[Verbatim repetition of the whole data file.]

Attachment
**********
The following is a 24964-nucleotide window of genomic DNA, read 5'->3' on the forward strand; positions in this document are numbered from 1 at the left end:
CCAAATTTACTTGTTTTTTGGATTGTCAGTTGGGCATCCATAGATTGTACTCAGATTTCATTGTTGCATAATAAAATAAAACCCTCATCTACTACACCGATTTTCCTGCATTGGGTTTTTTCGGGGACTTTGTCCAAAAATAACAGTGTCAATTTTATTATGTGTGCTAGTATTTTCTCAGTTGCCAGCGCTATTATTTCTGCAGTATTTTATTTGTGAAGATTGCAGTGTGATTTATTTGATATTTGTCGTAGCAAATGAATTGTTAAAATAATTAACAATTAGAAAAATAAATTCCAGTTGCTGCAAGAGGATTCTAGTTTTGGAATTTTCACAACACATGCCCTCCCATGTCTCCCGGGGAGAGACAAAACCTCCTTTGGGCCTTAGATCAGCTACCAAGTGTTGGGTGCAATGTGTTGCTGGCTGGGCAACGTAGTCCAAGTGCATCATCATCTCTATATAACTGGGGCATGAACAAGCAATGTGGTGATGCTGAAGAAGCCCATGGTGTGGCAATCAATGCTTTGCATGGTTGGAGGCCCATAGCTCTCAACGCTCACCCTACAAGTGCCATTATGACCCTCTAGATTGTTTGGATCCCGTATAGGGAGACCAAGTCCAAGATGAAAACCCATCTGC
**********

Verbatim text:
The following is a 24964-nucleotide window of genomic DNA, read 5'->3' on the forward strand; positions in this document are numbered from 1 at the left end:
CCAAATTTACTTGTTTTTTGGATTGTCAGTTGGGCATCCATAGATTGTACTCAGATTTCATTGTTGCATAATAAAATAAAACCCTCATCTACTACACCGATTTTCCTGCATTGGGTTTTTTCGGGGACTTTGTCCAAAAATAACAGTGTCAATTTTATTATGTGTGCTAGTATTTTCTCAGTTGCCAGCGCTATTATTTCTGCAGTATTTTATTTGTGAAGATTGCAGTGTGATTTATTTGATATTTGTCGTAGCAAATGAATTGTTAAAATAATTAACAATTAGAAAAATAAATTCCAGTTGCTGCAAGAGGATTCTAGTTTTGGAATTTTCACAACACATGCCCTCCCATGTCTCCCGGGGAGAGACAAAACCTCCTTTGGGCCTTAGATCAGCTACCAAGTGTTGGGTGCAATGTGTTGCTGGCTGGGCAACGTAGTCCAAGTGCATCATCATCTCTATATAACTGGGGCATGAACAAGCAATGTGGTGATGCTGAAGAAGCCCATGGTGTGGCAATCAATGCTTTGCATGGTTGGAGGCCCATAGCTCTCAACGCTCACCCTACAAGTGCCATTATGACCCTCTAGATTGTTTGGATCCCGTATAGGGAGACCAAGTCCAAGATGAAAACCCATCTGC